Ampaire Conducts Airline Route Flight Trials With Hybrid-Electric Aircraft


In partnership with Hawaii-based Mokulele Airlines, Ampaire has completed the first demonstration flight using its hybrid-electric Electric EEL on an established airline route. For the demonstration, the aircraft made a round-trip flight from Hawaii’s Kahului Airport (OGG) to Hana (HNM) and back on a single charge. Ampaire intends to fly the route regularly as part of a one-month demonstration program designed to evaluate the company’s technology and showcase “electric aviation’s potential.”

“We’re following the successful path of hybrid-electric automobiles in transforming ground transportation by taking that model to the sky,” said Ampaire CEO Kevin Noertker. “By upgrading current aircraft with hybrid-electric propulsion we can enter the market quickly and take advantage of existing infrastructure for fixed-wing aviation.”

A converted Cessna 337 Skymaster, Ampaire’s Electric EEL is powered by rear-mounted 310-horsepower Continental IO-550 engine and a 160 kW electric power unit up front. As previously reported by AVweb, the Electric EEL completed a 341-statute-mile test flight last October. Ampaire’s Hawaii flight trials are also supported by climate change solutions company Elemental Excelerator.

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Kate O’Connor works as AVweb's Editor-in-Chief. She is a private pilot, certificated aircraft dispatcher, and graduate of Embry-Riddle Aeronautical University.

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  1. Arthur F: In this way it is ABSOLUTELY the same as building street automobiles. It’s developmental engineering, which requires logical, incremental improvements over time driven by experimentation. You can’t expect a new technology to be perfect immediately. The wright brothers didn’t start with a 787.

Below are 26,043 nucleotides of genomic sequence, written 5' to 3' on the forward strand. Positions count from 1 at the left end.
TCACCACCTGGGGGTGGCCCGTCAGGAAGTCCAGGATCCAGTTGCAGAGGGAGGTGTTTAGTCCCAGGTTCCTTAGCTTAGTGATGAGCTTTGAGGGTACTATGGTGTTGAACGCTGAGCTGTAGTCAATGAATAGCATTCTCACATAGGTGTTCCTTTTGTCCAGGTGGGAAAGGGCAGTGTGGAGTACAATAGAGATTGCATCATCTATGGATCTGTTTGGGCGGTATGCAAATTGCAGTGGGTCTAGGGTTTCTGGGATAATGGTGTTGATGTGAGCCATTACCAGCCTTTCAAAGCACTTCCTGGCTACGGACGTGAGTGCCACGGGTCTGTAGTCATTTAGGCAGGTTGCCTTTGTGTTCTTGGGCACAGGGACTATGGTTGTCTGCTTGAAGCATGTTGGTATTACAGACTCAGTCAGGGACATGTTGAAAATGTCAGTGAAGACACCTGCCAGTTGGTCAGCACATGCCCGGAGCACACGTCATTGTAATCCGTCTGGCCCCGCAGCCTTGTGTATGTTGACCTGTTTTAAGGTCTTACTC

By the way, the Whittle W1 jet engine from 1940 made 850 lbs of thrust, burning 1170 lb of fuel per hour, and was limited to 2 g manoeuvres or else the compressor casing would fail. That wasn’t very useful, and they could achieve the same thing with a Merlin and a prop, with way better reliability, so the whole world scrapped the idea of jet engines altogether and the rest is history. That’s how it happened, right?

  2. In general I make it a point to be against electric vehicles, especially cars, planes, and motorcycles where weight is so important so I view this as a failure.

    With that said I am less opposed to fuel cell vehicles as they can achieve a reasonable energy density and range as needed, especially for aviation.

    Battery electric vehicles WOULD have been destined for failure if not for Big Government forcing them on the public.

    • Electric motorcycles have already become amazing.

      I make it a point to vote with my dollars and be against subsidies and government interference. If someone wants to challenge the status quo using their own money, I say that’s good. I can understand the reaction to the way a bunch of people have been shoving the electric stuff down our throats using the government, but that won’t keep me from buying something that works in the end.

      • I respect what you are saying Eric and you are right about the reaction of people rejecting whatever the government shoves down our throats. If and when EV’s work I’d consider one as a car, but not a motorcycle.

        With that said electric motorcycles are way too heavy, expensive, and terrible ranges and can’t be used as true motorcycles are used. You can commute on one but touring and ADV riding and long day trips to the canyons are all out of the question.

        I’ve ridden over 300,000 miles in the past 38 years, and owned maybe 30 motorcycles in that time. Current stable includes a Ducati and Moto Guzzi and I’ll never see value in a heartless vacuum cleaner powered soundless thing. BUT as long as they coexist peacefully with motorcycles, I have no great hate for seeing electric cycles such as I do for Teslas.

  3. Gasoline remains inexpensive and plentiful we should use it till the last drop.

    The United States is RICH in oil and coal and natural gas, making us an energy superpower. To squander that resource would be foolish.